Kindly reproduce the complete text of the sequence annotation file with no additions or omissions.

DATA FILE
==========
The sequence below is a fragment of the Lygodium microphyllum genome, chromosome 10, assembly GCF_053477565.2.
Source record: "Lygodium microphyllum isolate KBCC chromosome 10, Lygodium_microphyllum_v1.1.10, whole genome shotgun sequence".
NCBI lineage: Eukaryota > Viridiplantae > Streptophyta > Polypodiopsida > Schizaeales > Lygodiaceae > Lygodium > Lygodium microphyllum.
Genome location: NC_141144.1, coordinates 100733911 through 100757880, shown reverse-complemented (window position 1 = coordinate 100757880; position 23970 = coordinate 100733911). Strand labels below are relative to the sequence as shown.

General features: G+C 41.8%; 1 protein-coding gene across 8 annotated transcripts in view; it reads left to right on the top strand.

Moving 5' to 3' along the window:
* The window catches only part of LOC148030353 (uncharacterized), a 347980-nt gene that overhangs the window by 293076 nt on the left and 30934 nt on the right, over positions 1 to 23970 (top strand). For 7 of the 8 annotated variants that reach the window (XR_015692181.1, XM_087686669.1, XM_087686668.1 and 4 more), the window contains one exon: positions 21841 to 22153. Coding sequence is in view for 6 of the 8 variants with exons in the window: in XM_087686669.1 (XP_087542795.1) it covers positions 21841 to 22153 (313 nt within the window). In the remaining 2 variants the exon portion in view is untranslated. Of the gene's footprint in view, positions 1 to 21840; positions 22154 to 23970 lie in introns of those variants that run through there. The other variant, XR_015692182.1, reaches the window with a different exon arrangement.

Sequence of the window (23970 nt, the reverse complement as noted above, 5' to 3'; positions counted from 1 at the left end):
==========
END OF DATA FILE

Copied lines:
The sequence below is a fragment of the Lygodium microphyllum genome, chromosome 10, assembly GCF_053477565.2.
Source record: "Lygodium microphyllum isolate KBCC chromosome 10, Lygodium_microphyllum_v1.1.10, whole genome shotgun sequence".
NCBI lineage: Eukaryota > Viridiplantae > Streptophyta > Polypodiopsida > Schizaeales > Lygodiaceae > Lygodium > Lygodium microphyllum.
Genome location: NC_141144.1, coordinates 100733911 through 100757880, shown reverse-complemented (window position 1 = coordinate 100757880; position 23970 = coordinate 100733911). Strand labels below are relative to the sequence as shown.

General features: G+C 41.8%; 1 protein-coding gene across 8 annotated transcripts in view; it reads left to right on the top strand.

Moving 5' to 3' along the window:
* The window catches only part of LOC148030353 (uncharacterized), a 347980-nt gene that overhangs the window by 293076 nt on the left and 30934 nt on the right, over positions 1 to 23970 (top strand). For 7 of the 8 annotated variants that reach the window (XR_015692181.1, XM_087686669.1, XM_087686668.1 and 4 more), the window contains one exon: positions 21841 to 22153. Coding sequence is in view for 6 of the 8 variants with exons in the window: in XM_087686669.1 (XP_087542795.1) it covers positions 21841 to 22153 (313 nt within the window). In the remaining 2 variants the exon portion in view is untranslated. Of the gene's footprint in view, positions 1 to 21840; positions 22154 to 23970 lie in introns of those variants that run through there. The other variant, XR_015692182.1, reaches the window with a different exon arrangement.

Sequence of the window (23970 nt, the reverse complement as noted above, 5' to 3'; positions counted from 1 at the left end):